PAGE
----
Tag Archives: story

Rights to your own body.

You know that scene from Sissi, in which she tells Franz that their first child is on its way? Just in case you haven’t, here’s his response:


Unless your response as a man is the same as the above, I don’t think you have any rights at all to judge a woman who is quite unsure what to do next, once she has found out she is pregnant.

For ‘normally’ pregnant females, there are websites, which tell you what feelings are normal to experience when you find out you’re pregnant. Also that it’s normal to feel quite ambivalent about it. To be scared. To want to get rid of it. To feel ill equipped. Those websites tell you to talk about those feelings. That it is normal to feel that way.

This is true. I have several friends who admitted to being scared shitless after finding out they were pregnant. No matter how much the unborn child was wanted, those thoughts were among the happy ones. It happens. Mostly, I’ll admit, with friends being heavily nauseous during that first trimester. Pregnancy isn’t always jolly good fun, after all.

It’s also true that types like Jacob Rees-Mogg wake up another type of disgust. Because what if your pregnancy is the result of a rape? The result of a rape by someone you trusted to be your protector? Or just someone who brutally grabbed you, pulled you into the bushes and made you his? Rape itself is traumatising enough, it’s disgusting that a man in suit and tie also claims abortion is wrong in all circumstances.
I was astounded to hear that Jacob actually has a wife and no less than six kids. After his bold confessions that he is against abortion in any case, I thought to myself: that poor daughter of them! Because this also entails that whatever will happen to her, she now has the security that her father will always assume that it was her fault, should something happen to her. Even if Jacob Rees-Mogg did it himself. Or his sons. He has enough of those.
With what kind of world view will these boys be raised? That it’s OK to rape a girl, because she denied him? That it’s OK to rape in general? Because yes, that’s basically what someone with those views, is saying. It is actually denying that rape exists at all. It is beyond the pillory, even. I wanna bet that Jacob Rees-Mogg was mourning the loss of the Magdalene laundrettes in Ireland when they were closed?!

And yes, I know those are his personal views, but still I consider this man to be very dangerous. And a bloody hypocrit, given that he profits from the sales of abortion pills. I’m pretty sure your God will kick you out of heaven, Jacob Rees-Mogg!

Then there’s yet another point of reasoning to consider. What if your child has a chromosomatical deficit, or is handicapped in a different way? This is, again, a very personal point of view. But that’s it: personal. There’s people who say a handicapped child shouldn’t be included in the pro choice process. Why is that?
I know there are experts and lots of people who are very willing to accept any type of people into their lives. But there’s also those who don’t. Why would you force a child to have a parent who will never fully love their child? Don’t forget that many of these children have needs that are mostly costly within health care. A health care that’s slowly bleeding to death, in nearly every country that even has this type of health care at the ready. There are lots of possibilities for people who have money, but not so much for those who don’t. Are you going to be the one who judges if a live is compatible with the current life? Or are you gonna leave that to a professional (the doctor) and the parents who actually need to take care of such a child?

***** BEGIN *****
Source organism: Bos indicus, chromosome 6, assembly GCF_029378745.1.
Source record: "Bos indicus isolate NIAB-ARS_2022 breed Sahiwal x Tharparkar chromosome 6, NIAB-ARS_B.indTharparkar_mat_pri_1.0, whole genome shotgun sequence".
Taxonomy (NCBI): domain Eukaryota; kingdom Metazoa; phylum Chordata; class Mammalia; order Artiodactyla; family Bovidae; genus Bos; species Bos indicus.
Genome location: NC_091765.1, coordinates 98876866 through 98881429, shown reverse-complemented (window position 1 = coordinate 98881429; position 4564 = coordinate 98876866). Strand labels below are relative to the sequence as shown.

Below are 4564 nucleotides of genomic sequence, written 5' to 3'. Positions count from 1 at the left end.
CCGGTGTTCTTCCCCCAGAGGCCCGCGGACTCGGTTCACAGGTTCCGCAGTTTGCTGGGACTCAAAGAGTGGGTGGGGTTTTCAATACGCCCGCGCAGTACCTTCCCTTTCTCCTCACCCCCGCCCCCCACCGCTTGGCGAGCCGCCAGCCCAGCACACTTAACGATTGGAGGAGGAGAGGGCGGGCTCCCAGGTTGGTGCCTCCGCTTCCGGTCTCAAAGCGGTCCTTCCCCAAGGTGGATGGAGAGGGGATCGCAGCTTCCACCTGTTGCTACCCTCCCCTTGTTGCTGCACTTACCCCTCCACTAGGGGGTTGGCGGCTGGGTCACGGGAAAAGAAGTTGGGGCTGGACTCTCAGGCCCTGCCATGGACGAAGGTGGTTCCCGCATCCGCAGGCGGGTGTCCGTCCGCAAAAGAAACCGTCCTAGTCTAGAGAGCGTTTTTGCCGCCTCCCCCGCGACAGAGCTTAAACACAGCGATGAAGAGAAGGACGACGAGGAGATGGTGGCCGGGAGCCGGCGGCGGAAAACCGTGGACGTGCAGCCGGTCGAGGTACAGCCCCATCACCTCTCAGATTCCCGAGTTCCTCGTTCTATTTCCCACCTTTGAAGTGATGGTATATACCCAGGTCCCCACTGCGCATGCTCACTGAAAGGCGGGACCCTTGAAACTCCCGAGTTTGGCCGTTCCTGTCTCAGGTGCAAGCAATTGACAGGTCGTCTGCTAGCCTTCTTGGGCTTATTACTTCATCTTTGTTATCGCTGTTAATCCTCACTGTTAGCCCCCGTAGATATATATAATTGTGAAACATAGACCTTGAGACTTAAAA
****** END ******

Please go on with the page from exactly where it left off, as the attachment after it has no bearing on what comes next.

I saw the other day an article about men talking about their side of the story when it came to abortions. Unfortunately, I couldn’t find the link any longer.
One man I felt for. He had wanted to have children with the love of his life, and I do think that if he would have had more time with this girl, they might have had a shot at being happy together. I did think: if she would have known how much he loved her, and how much her hormones were possibly confusing her, she might have kept it. Of course I can never be sure. It could be he wasn’t the love of her life, in which case it’s not all that brilliant to be tied together forever because of a child you have to raise. Parenting is tough enough if you are in harmony about things, as children will try to play you out at every single occasion possible.
Another story was from a man who had also unwillingly supported his girlfriend during her abortion. He later forced another woman to carry out her pregnancy, even though doctors had told them their child would not live out of the womb. Of course I felt sorry he had the traumatising experience of his girlfriend undergoing an abortion, but I could not, for the life of me, think why he would punish another woman for that?! He said in the end it was a healing experience, but I thought he had been very cruel to that woman. He had no right to do so, in my opinion. You’re not going to force someone you love, to loose someone if that’s not necessary.

And for those who are still not convinced it’s the choice of women themselves: I’ve read a website where women who had had an abortion could leave their story. I was astounded, shocked and disgusted by how many of these women had been chaised by their angry partners with knives, belts, bats and lovely promises (‘I’ll kill you and that unborn of yours if you keep it!’) before they went to indeed have an abortion. Imagine what that would be like if you did that where it’s illegal. How safe are you going to feel as a woman or a young girl in trouble, if everyone is opposed to any action you can think of?